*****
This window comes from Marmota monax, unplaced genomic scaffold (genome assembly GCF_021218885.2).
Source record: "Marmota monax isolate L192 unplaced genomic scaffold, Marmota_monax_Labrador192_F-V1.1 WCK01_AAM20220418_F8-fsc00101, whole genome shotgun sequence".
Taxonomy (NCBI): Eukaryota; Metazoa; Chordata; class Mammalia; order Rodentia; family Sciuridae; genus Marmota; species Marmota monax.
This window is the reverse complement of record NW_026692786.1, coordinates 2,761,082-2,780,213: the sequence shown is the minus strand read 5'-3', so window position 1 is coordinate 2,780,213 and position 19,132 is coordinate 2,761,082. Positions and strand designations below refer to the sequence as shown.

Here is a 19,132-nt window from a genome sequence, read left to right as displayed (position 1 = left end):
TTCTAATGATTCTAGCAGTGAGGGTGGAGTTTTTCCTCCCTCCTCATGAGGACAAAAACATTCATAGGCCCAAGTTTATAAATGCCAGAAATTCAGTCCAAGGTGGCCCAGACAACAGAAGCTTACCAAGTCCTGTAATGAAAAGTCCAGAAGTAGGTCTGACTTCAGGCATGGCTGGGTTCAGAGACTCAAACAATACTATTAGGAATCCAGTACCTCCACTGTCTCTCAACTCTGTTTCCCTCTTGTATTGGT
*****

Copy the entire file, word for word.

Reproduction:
This window comes from Marmota monax, unplaced genomic scaffold (genome assembly GCF_021218885.2).
Source record: "Marmota monax isolate L192 unplaced genomic scaffold, Marmota_monax_Labrador192_F-V1.1 WCK01_AAM20220418_F8-fsc00101, whole genome shotgun sequence".
Taxonomy (NCBI): Eukaryota; Metazoa; Chordata; class Mammalia; order Rodentia; family Sciuridae; genus Marmota; species Marmota monax.
This window is the reverse complement of record NW_026692786.1, coordinates 2,761,082-2,780,213: the sequence shown is the minus strand read 5'-3', so window position 1 is coordinate 2,780,213 and position 19,132 is coordinate 2,761,082. Positions and strand designations below refer to the sequence as shown.

Here is a 19,132-nt window from a genome sequence, read left to right as displayed (position 1 = left end):
TTCTAATGATTCTAGCAGTGAGGGTGGAGTTTTTCCTCCCTCCTCATGAGGACAAAAACATTCATAGGCCCAAGTTTATAAATGCCAGAAATTCAGTCCAAGGTGGCCCAGACAACAGAAGCTTACCAAGTCCTGTAATGAAAAGTCCAGAAGTAGGTCTGACTTCAGGCATGGCTGGGTTCAGAGACTCAAACAATACTATTAGGAATCCAGTACCTCCACTGTCTCTCAACTCTGTTTCCCTCTTGTATTGGT